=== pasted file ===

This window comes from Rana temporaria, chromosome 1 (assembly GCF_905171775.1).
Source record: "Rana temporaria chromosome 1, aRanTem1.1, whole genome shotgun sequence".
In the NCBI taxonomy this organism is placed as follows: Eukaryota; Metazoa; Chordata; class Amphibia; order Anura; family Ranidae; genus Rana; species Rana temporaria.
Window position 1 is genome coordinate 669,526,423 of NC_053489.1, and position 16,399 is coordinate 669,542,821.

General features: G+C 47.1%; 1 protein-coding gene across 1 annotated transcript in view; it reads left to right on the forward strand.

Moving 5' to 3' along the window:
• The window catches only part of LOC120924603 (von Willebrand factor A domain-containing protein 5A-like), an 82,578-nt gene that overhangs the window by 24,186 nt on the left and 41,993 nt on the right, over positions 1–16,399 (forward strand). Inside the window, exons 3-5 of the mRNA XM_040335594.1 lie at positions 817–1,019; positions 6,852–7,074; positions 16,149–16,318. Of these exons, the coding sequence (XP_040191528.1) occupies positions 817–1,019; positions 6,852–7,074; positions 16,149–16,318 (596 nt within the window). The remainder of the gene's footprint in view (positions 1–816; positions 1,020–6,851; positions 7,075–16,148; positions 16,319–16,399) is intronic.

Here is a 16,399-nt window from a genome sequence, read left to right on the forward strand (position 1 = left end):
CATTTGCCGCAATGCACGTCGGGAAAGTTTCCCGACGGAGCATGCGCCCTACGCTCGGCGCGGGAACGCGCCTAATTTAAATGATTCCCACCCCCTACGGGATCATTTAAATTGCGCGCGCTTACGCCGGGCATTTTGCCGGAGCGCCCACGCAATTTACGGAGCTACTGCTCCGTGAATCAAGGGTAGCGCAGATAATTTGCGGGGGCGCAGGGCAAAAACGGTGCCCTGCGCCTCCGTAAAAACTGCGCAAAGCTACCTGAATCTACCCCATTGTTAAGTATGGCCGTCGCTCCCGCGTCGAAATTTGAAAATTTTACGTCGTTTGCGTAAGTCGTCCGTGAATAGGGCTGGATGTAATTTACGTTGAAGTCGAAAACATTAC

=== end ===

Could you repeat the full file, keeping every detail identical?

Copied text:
This window comes from Rana temporaria, chromosome 1 (assembly GCF_905171775.1).
Source record: "Rana temporaria chromosome 1, aRanTem1.1, whole genome shotgun sequence".
In the NCBI taxonomy this organism is placed as follows: Eukaryota; Metazoa; Chordata; class Amphibia; order Anura; family Ranidae; genus Rana; species Rana temporaria.
Window position 1 is genome coordinate 669,526,423 of NC_053489.1, and position 16,399 is coordinate 669,542,821.

General features: G+C 47.1%; 1 protein-coding gene across 1 annotated transcript in view; it reads left to right on the forward strand.

Moving 5' to 3' along the window:
• The window catches only part of LOC120924603 (von Willebrand factor A domain-containing protein 5A-like), an 82,578-nt gene that overhangs the window by 24,186 nt on the left and 41,993 nt on the right, over positions 1–16,399 (forward strand). Inside the window, exons 3-5 of the mRNA XM_040335594.1 lie at positions 817–1,019; positions 6,852–7,074; positions 16,149–16,318. Of these exons, the coding sequence (XP_040191528.1) occupies positions 817–1,019; positions 6,852–7,074; positions 16,149–16,318 (596 nt within the window). The remainder of the gene's footprint in view (positions 1–816; positions 1,020–6,851; positions 7,075–16,148; positions 16,319–16,399) is intronic.

Here is a 16,399-nt window from a genome sequence, read left to right on the forward strand (position 1 = left end):
CATTTGCCGCAATGCACGTCGGGAAAGTTTCCCGACGGAGCATGCGCCCTACGCTCGGCGCGGGAACGCGCCTAATTTAAATGATTCCCACCCCCTACGGGATCATTTAAATTGCGCGCGCTTACGCCGGGCATTTTGCCGGAGCGCCCACGCAATTTACGGAGCTACTGCTCCGTGAATCAAGGGTAGCGCAGATAATTTGCGGGGGCGCAGGGCAAAAACGGTGCCCTGCGCCTCCGTAAAAACTGCGCAAAGCTACCTGAATCTACCCCATTGTTAAGTATGGCCGTCGCTCCCGCGTCGAAATTTGAAAATTTTACGTCGTTTGCGTAAGTCGTCCGTGAATAGGGCTGGATGTAATTTACGTTGAAGTCGAAAACATTAC